Sunday, February 05, 2006

Bush & the Apocalyptic Coalition

Tens of millions of Americans have been reading the Left Behind fiction series by Tim LaHaye and Jerry B. Jenkins. The stories are set in the turmoil after "real" Christians have been Raptured by God who pulls them away from earth in the End Times while those who have been "left behind" face the Tribulations. This includes those Christians who didn't make the A team who ascended.

Hugh Urban explains there is a symbiosis between the worldview of the neoconservatives who have engineered the Bush Administration's foreign policy, and the plotline of the Left Behind series.

In an online essay titled "Bush, the Neocons and Evangelical Christian Fiction: America, `Left Behind,'" Urban observes that:

"...the Neocon's aggressive foreign policy, centered around the Middle East, and the Christian evangelical story of the immanent return of Christ in the Holy Land-- struck me as weirdly similar and disturbingly parallel. The former openly advocates a "New American Century" and a "benevolent hegemony" of the globe by U.S. power, inaugurated by the invasion of Iraq, while the latter predicts a New Millennium of divine rule ushered in by apocalyptic war, first in Babylon and then in Jerusalem."

The Christian Right is composed of many different conservative tendencies and theological viewpoints, but a significant number have adopted this particular version of the apocalyptic End Times script, which is called premillennial dispensationalism. Some of them even belong to Protestant denominations that are not premillennial, and don't believe in the Rapture. Pop culture trumps theology.

The focus on the Middle East has led some premillennialist Christians to become Christian Zionists. They uncritically support every policy and action by the Israeli government so that the Temple Mount in Jerusalem remains in the control of Jews who the Christian premillennialists believe will displace Islamic shrines and rebuild Solomon's Temple--which they see as a prerequisite for the return of Jesus Christ. This has also resulted in increasing antipathy towards Muslims and Islam, who some weave into the biblical script as agents of Satan who assist the Antichrist in the End Times.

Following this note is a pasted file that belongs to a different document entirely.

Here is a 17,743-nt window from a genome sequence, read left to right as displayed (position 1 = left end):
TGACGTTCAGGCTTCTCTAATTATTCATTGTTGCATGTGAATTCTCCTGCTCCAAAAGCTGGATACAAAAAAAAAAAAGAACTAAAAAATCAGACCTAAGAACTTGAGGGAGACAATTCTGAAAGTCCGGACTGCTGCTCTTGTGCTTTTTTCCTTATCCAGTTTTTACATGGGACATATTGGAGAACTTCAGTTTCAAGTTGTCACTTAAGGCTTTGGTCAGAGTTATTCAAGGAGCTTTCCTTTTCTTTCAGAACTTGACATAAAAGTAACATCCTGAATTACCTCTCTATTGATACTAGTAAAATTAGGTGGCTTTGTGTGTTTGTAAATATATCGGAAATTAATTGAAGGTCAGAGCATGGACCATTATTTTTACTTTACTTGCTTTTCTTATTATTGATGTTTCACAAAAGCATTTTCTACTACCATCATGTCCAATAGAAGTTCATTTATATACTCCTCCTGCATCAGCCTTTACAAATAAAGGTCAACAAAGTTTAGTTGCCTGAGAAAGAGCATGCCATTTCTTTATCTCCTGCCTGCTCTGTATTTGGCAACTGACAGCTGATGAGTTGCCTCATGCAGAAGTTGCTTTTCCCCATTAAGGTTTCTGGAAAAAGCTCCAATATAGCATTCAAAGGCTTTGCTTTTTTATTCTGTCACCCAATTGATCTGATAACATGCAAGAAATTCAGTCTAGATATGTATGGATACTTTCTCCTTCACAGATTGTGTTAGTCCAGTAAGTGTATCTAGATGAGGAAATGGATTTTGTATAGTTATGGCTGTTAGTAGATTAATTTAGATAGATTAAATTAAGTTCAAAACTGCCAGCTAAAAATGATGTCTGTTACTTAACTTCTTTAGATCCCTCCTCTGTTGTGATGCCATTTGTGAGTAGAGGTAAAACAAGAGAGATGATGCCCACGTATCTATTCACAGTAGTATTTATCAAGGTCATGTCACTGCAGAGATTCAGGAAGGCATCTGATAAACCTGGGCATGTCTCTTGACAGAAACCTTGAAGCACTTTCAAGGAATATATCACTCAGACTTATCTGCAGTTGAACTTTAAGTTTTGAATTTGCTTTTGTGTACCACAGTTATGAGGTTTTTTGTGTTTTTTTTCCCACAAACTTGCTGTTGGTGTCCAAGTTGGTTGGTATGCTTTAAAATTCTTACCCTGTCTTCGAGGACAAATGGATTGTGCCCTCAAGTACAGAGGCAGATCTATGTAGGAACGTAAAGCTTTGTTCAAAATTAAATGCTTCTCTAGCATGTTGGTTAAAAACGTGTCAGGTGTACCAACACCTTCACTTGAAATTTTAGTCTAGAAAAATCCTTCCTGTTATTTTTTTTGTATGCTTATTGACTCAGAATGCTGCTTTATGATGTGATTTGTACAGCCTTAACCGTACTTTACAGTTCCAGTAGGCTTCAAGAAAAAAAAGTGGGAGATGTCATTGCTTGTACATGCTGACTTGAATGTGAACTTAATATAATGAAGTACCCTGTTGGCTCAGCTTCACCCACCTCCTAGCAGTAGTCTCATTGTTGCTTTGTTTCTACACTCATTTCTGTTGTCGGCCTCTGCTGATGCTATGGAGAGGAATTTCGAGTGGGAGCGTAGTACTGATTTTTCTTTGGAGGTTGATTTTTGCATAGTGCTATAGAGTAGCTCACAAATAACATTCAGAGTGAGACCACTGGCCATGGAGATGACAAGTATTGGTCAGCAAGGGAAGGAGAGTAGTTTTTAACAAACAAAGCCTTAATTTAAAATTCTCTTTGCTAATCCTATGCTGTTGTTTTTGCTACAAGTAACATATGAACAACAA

Neoconservatives have a secular approach to the Middle East that lines up along similar lines, with some advocating the idea of Samuel Huntington that there is a "clash of civilizations" pitting the good Judeo-Christian West against the evil Islamic East. In this worldview, the American brand of "Free Market" capitalism is a prerequisite for democracy; and the United States has an obligation to export both--using tanks and missiles if necessary.

In his book An Angel Directs the Storm, Michael Northcott argues that the neoconservative:

"conception of political economy is as apocalyptic as more openly religious forms of millennialism precisely because it sets up an ideology of human redemption which its advocates believe they are charged to follow regardless of the destruction and violence it may entail."

Apocalyptic violence is justified from a religious perspective by the Christian Right and from a secular perspective by the neoconservatives. Both want to "take dominion" over the earth.

This is the apocalyptic coalition crafted by the Bush Administration.

Chip Berlet, Senior Analyst, Political Research Associates

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